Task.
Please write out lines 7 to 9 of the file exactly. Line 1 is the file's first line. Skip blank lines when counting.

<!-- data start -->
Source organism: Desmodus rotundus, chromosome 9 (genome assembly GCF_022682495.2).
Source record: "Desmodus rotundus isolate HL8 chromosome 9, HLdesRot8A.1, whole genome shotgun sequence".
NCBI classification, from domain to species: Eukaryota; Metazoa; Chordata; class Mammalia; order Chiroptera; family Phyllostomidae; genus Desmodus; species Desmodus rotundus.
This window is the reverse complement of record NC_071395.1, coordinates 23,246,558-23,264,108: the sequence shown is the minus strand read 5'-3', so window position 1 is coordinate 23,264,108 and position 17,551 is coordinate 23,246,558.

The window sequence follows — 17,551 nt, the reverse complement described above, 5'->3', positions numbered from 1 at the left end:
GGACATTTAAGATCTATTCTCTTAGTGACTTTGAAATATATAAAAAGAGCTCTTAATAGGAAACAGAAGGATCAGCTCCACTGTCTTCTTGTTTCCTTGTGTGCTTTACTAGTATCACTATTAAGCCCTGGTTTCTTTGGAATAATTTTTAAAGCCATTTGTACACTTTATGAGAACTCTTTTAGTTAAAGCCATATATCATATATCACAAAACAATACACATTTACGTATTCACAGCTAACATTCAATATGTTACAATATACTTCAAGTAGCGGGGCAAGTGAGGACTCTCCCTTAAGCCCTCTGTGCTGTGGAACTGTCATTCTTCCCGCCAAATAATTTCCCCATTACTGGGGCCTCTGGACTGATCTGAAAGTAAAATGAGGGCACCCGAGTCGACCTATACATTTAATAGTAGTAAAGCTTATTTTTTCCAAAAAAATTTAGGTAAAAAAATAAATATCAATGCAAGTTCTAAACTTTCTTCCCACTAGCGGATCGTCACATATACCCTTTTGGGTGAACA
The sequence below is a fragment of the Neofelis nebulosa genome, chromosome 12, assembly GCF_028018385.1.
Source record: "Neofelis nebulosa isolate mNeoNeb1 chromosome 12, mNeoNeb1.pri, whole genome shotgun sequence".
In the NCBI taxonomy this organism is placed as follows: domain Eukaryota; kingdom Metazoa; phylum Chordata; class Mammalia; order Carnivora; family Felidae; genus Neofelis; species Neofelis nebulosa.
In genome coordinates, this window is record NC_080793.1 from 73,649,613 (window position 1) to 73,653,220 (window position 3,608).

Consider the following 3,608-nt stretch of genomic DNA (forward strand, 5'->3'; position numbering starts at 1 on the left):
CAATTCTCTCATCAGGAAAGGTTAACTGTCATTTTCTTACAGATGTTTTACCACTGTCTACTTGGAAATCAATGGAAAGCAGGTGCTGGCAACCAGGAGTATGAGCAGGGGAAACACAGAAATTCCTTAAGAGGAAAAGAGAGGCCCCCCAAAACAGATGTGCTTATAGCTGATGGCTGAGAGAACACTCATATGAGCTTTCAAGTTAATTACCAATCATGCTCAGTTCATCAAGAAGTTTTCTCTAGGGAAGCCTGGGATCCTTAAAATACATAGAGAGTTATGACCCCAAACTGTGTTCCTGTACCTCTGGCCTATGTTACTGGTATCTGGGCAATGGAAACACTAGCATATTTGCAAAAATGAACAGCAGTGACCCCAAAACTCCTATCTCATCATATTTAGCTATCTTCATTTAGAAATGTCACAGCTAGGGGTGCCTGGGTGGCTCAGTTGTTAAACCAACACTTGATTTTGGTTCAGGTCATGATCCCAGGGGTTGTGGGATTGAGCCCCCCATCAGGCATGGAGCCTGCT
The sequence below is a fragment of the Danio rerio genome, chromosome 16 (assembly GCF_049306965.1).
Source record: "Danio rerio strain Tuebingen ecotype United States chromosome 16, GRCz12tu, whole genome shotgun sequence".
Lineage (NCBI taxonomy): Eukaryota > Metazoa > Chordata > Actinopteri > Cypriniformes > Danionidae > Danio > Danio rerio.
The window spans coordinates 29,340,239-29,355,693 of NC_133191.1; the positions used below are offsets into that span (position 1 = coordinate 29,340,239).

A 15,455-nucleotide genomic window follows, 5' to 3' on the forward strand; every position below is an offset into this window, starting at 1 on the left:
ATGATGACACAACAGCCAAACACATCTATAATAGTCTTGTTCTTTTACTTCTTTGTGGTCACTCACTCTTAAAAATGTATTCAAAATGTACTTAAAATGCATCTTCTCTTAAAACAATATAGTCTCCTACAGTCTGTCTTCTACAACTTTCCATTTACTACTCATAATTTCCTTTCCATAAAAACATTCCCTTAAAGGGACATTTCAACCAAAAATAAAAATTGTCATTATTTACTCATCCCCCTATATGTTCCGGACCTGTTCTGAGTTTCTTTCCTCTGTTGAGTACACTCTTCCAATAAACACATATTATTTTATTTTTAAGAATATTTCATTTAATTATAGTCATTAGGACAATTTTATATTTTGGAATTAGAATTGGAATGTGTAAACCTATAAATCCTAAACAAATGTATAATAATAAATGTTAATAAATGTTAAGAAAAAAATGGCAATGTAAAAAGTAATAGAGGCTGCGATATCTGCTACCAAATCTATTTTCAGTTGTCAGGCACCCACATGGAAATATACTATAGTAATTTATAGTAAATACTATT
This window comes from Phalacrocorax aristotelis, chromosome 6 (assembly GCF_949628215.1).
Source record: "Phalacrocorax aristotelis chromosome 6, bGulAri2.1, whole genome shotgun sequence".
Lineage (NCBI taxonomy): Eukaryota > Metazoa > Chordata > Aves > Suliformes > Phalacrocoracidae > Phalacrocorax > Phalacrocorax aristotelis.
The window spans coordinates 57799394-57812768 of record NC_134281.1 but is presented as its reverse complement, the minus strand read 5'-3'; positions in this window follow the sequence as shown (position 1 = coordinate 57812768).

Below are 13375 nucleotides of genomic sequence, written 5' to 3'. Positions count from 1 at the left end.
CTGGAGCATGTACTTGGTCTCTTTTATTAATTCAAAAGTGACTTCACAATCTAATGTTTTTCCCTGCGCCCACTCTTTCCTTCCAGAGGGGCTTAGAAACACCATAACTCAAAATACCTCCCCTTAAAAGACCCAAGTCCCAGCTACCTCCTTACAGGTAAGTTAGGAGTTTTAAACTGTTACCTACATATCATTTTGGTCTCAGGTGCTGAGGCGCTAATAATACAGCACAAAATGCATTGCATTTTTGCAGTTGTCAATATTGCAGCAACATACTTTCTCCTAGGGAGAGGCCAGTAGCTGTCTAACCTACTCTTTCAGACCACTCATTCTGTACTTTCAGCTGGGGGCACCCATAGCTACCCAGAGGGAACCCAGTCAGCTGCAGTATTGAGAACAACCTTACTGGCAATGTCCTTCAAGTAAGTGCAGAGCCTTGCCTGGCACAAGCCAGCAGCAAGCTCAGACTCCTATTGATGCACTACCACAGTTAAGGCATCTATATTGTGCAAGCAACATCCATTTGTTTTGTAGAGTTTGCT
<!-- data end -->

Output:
The sequence below is a fragment of the Neofelis nebulosa genome, chromosome 12, assembly GCF_028018385.1.
Source record: "Neofelis nebulosa isolate mNeoNeb1 chromosome 12, mNeoNeb1.pri, whole genome shotgun sequence".
In the NCBI taxonomy this organism is placed as follows: domain Eukaryota; kingdom Metazoa; phylum Chordata; class Mammalia; order Carnivora; family Felidae; genus Neofelis; species Neofelis nebulosa.